Book Review: Tamora Pierce’s In the Hand of the Goddess

Posted August 30, 2011 by Kathy Davie in Book Reviews, Middle-Grade readers

I received this book for free from the library in exchange for an honest review. This does not affect my opinion of the book or the content of my review.

Book Review: Tamora Pierce’s In the Hand of the Goddess

In the Hand of the Goddess


Tamora Pierce

It is part of the , series and is a fantasy in Paperback edition that was published by Simon Pulse on January 1, 2005 and has 264 pages.

Explore it on Goodreads or Amazon.

Other books by this author which I have reviewed include Alanna: The First Adventure, Woman Who Rides Like a Man, Lioness Rampant, Wild Magic, Trickster's Choice, Trickster's Queen, Wolf-Speaker, Emperor Mage, Realms of the Gods, First Test, Page, Squire, Lady Knight, Terrier, Bloodhound, Mastiff, Daja's Book, Sandry's Book, Tris's Book, Briar's Book, Magic Steps, Street Magic, Cold Fire, Shatterglass, The Will of the Empress, Melting Stones, Battle Magic

Second in the Song of the Lioness fantasy series for children. If you’re interested, there is a chronological listing of the Tortall books on my website.

My Take

I am enjoying this series very much. I suspect partly due to its resemblance to Mercedes Lackey’s Valdemar series as it brims over with lessons for children and honor for adults as the great adventures in both. One of those lessons in In the Hand of the Goddess is very pertinent to Alanna as she learns how to use the amulet she’s given.

Of course, Alanna is getting older and hormones start their little dance and when George adds his romantic assault on Alanna’s heart along with Jonathan’s, Alanna realizes she wants more from life than this masquerade. That what she thought she wanted is no longer true while yet other truths will force her to act.

In the Hand of the Goddess appears to be more of a collection of mini adventures as we follow Alanna along through to the Chamber of Ordeal that is the last stumbling block in Alanna’s goal to become a Knight.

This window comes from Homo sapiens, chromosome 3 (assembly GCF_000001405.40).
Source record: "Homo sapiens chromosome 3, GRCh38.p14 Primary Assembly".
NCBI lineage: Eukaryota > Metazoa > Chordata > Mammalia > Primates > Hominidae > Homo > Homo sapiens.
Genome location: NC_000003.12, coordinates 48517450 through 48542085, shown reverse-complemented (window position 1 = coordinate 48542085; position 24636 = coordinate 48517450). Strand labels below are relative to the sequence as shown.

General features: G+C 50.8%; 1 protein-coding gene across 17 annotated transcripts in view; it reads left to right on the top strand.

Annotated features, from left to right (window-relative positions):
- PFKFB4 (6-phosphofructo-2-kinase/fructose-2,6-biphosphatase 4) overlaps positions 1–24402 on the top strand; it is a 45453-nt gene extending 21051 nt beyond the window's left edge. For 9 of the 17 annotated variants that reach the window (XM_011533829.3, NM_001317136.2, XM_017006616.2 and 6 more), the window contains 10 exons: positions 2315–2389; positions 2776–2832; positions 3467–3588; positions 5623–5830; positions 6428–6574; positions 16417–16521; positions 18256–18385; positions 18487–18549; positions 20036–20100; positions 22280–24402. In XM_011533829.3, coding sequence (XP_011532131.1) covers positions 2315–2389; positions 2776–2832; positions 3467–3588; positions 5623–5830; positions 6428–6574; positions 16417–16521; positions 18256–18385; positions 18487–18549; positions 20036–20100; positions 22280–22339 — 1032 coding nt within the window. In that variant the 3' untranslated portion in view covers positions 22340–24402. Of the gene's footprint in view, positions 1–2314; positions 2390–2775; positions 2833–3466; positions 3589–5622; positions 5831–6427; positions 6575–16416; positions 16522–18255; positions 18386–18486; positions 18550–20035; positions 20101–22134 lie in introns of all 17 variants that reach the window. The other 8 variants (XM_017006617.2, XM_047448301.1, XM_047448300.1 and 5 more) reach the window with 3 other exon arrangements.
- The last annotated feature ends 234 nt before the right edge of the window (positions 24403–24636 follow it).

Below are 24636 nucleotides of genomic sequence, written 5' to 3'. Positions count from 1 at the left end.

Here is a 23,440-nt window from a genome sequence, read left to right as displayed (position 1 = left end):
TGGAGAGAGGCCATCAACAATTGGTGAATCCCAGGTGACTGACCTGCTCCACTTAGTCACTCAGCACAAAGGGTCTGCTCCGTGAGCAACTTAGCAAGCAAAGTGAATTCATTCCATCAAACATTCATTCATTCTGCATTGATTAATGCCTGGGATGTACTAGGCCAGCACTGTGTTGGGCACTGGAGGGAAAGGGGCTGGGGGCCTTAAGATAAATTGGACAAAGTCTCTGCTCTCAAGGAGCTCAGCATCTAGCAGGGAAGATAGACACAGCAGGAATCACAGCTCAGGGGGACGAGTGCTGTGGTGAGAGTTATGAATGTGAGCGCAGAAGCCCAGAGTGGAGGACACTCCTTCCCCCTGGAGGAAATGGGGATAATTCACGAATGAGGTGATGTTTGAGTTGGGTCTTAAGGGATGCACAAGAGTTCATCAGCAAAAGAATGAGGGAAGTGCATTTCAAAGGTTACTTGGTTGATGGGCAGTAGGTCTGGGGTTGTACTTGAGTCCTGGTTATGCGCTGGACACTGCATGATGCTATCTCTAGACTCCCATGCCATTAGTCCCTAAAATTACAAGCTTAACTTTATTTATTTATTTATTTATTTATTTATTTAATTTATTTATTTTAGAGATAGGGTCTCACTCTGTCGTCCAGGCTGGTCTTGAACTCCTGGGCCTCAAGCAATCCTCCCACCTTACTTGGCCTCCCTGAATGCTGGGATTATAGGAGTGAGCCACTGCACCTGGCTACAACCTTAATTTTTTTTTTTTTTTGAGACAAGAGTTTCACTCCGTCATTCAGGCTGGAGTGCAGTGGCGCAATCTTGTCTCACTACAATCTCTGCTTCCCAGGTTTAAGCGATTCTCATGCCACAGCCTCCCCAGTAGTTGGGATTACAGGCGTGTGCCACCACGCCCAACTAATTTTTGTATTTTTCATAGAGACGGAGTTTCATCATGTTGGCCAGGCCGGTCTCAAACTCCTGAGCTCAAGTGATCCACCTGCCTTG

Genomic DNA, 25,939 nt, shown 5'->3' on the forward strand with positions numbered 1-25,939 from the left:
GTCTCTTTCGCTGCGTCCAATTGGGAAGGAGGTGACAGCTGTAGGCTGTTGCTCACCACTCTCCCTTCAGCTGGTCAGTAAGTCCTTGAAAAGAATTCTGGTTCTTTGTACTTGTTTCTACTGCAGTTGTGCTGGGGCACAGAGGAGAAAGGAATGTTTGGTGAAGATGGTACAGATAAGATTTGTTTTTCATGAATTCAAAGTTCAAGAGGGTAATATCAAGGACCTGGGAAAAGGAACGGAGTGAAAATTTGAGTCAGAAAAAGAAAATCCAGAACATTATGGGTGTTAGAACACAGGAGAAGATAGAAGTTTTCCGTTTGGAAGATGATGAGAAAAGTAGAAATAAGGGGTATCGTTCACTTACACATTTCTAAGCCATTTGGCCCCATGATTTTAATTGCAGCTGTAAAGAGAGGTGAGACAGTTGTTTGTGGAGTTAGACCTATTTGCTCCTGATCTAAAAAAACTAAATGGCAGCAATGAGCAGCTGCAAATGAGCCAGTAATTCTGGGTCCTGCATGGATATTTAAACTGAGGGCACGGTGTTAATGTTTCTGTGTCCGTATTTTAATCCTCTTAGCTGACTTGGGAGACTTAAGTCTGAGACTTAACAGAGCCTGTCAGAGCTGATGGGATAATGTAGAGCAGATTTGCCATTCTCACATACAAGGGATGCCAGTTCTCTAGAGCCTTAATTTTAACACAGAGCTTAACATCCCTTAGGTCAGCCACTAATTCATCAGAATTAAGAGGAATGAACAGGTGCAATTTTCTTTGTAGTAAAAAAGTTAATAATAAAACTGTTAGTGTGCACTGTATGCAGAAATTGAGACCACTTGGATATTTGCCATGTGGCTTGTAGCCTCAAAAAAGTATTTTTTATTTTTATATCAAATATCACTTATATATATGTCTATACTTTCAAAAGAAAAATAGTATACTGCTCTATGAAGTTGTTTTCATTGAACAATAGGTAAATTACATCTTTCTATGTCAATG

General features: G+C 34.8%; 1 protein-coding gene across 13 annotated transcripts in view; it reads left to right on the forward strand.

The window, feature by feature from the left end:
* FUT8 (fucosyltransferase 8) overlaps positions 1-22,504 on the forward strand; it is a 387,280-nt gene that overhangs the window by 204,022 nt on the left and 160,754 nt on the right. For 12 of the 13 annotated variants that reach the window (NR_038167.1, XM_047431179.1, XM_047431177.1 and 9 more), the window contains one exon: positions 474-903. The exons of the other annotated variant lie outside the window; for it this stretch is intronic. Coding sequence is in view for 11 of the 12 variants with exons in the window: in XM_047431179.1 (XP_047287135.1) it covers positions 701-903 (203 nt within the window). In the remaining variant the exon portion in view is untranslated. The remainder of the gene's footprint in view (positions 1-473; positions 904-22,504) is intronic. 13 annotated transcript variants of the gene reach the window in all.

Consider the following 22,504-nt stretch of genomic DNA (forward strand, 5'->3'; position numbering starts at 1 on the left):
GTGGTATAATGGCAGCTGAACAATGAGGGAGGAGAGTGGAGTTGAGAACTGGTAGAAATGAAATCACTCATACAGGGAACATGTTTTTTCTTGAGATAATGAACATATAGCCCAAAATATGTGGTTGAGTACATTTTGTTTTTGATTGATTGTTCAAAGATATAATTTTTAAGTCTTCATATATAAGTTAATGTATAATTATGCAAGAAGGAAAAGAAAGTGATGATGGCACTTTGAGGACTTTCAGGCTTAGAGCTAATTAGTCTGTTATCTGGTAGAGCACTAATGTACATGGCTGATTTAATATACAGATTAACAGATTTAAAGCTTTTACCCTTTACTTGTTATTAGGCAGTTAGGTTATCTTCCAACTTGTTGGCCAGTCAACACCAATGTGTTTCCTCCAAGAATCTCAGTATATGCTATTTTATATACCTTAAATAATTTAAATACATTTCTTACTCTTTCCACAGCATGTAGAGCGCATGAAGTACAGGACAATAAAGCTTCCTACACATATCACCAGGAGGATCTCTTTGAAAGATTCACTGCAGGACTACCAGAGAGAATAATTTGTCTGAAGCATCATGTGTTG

The Story

It’s a lucky dream that provides Alanna what she needs to discover the danger to Tortall and to her king and queen. But all dreams have a downside with this one revealing too much and putting “Alan” in danger as well.

The Characters

Alanna “Alan” Trebond, masquerading as a boy in order to become a Knight, is now a squire for Prince Jonathan. Faithful is Alan’s magical cat and provides her and her friends with early warnings of danger.

Thom Trebond is Alanna’s twin brother with a preference for magic, a choice that becomes eminently clear as the correct one when Alanna visits him with George.

Prince Jonathan has been Alan’s friend from the first and requested Alan as his squire in Alanna: The First Adventure, 1 (& 4). Her friends who have become knights include Gareth (son of Duke Gareth), Raoul, and Alex. Although. There is some doubt about Alex. Jonathan’s parents are King Roald and Queen Lianne.

One of Alanna’s best (and useful) friends, George, her contact outside of the palace. And useful as king of the thieves. Sir Myles of Olau, another of Alan’s friends, teaches the pages and squires history, making it come alive for them.

Duke Roger is in line for the throne after Jonathan and is one of the most powerful sorcerers in the kingdom and beyond. Tusaine is a country with which Tortall is on shaky ground.

The Cover and Title

The cover is lovely. It has a feel of medieval illuminated manuscripts, fairy, and Russian lacquerware with its pair of formalized cat heads in the upper corners of the cover with the diamond-tiled pillars topped by pointed flares of gradated oranges flanking the center grounded by a “block” of gray-blue with curlicues centering the author’s name. The central image is a combination of jewel tones dressing Alanna in her orange hooded cloak with her fanciful short vest and gauntlets, the peasant-style embroidered tunic, Lightning’s decorated scabbard and purse dangling from her twice-around belt. Faithful hissing on her shoulder and Lightning en garde while a ghostly gray-toned forest bending in the wind as hands frame Alanna’s head protectively forming a background behind her.

The title, In the Hand of the Goddess, is most obvious in the cover image yet reminds us of the goddess’ protection throughout the story via the amulet that provides Alan with so much insight.